I am often asked, “What do social workers do?” After taking a deep breath -- because I’m always concerned that my response might not encompass the depth and breadth of the profession -- I say, “Working with individuals, families and communities, social workers help find and implement solutions to problems, challenges and crisis.” I add, “In addition to our extraordinary problem-solving skills, we are experts in identifying upstream opportunities for growth, development and improvement.”
The nexus of three pandemics-COVID-19, racism and the resulting economic crisis-has presented an overabundance of challenges in the many social work practice arenas that meet the health, mental health and social care needs of our clients and communities.
Social workers quickly and effectively pivoted to respond to the emerging crises brought on by the pandemics-often with insufficient resources and supports. We found ourselves having to over-rely on our problem-solving capabilities, which unexpectedly made it clear to the broader public the value of social workers’ extraordinary expertise in this area.
Social workers’ problem-solving skills are now in great demand for integrating social care into health care delivery; addressing social isolation in senior care centers; safely reopening schools; meeting the health, mental health, and social care needs of the 430,000 children in foster care; meeting long-term mental health needs; operationalizing social distancing in congregate care settings; and responding to the call for racial justice.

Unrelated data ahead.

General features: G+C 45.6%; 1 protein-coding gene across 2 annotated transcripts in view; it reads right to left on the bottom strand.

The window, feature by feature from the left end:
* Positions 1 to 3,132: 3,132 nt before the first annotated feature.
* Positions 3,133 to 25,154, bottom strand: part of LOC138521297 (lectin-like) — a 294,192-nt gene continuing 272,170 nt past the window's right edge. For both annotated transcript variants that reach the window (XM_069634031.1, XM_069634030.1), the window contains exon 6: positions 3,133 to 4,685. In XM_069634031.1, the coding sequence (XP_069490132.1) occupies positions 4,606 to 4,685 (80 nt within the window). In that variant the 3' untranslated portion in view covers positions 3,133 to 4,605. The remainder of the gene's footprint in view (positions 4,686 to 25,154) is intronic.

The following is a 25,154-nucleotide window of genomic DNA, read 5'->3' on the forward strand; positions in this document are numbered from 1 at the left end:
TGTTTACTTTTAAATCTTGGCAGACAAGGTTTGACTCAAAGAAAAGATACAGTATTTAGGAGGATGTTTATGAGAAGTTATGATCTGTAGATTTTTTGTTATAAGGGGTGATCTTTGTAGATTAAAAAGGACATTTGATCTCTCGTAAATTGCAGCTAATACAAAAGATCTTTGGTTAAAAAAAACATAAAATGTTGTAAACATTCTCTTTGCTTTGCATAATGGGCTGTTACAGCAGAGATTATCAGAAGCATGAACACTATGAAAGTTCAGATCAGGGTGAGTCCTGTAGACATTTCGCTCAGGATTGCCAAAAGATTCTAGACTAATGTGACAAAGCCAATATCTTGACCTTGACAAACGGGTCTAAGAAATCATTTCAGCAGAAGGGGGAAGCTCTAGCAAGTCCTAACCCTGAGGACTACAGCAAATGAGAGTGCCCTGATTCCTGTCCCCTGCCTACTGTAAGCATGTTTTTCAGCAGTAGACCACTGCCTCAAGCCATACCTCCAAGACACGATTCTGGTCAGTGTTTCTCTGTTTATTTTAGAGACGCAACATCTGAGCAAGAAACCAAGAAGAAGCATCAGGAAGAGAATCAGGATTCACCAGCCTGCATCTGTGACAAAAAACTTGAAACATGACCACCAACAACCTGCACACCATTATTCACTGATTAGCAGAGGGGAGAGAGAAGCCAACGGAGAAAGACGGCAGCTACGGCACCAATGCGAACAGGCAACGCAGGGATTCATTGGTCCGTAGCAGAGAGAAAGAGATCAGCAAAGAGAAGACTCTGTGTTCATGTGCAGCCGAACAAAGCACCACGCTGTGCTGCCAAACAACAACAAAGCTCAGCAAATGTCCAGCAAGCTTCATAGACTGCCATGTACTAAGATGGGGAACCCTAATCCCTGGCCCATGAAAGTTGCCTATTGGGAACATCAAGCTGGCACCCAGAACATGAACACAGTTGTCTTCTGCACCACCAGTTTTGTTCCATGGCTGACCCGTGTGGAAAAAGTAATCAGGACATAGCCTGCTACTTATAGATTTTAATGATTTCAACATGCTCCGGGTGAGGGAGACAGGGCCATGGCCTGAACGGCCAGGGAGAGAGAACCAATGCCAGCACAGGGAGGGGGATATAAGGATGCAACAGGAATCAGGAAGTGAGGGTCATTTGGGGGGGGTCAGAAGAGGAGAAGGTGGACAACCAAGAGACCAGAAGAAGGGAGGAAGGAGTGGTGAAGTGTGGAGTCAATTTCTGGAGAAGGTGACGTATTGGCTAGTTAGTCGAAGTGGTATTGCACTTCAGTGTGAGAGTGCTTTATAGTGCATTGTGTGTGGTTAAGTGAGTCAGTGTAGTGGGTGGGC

Even before the COVID-19 pandemic, housing, food and economic insecurity plagued the lives of millions of Americans. Social workers know these problems hit some communities harder than others. For instance, Black workers are disproportionately represented in the 40 million COVID-related unemployment claims.
Congressional and White House impasse on passing a second CARES Act for COVID-19 assistance exacerbates the already precarious situation for vulnerable children and families. NASW is pushing for an array of resources and protections, including emergency rental assistance and eviction-prevention assistance, a national moratorium on evictions and foreclosures, extension of federal unemployment benefits, relief for small businesses, and extension of workforce tools such as telehealth and audio-only telehealth that support the social work workforce.
Social workers have leveraged their problem-solving expertise to meet the challenges and opportunities of living and working through the stress, struggles and chaos resulting from the pandemics. Our person-in-environment understanding, social and racial justice perspective, and passion to solve problems positions the profession for leadership in today’s society.
Contact Angelo McClain at email@example.com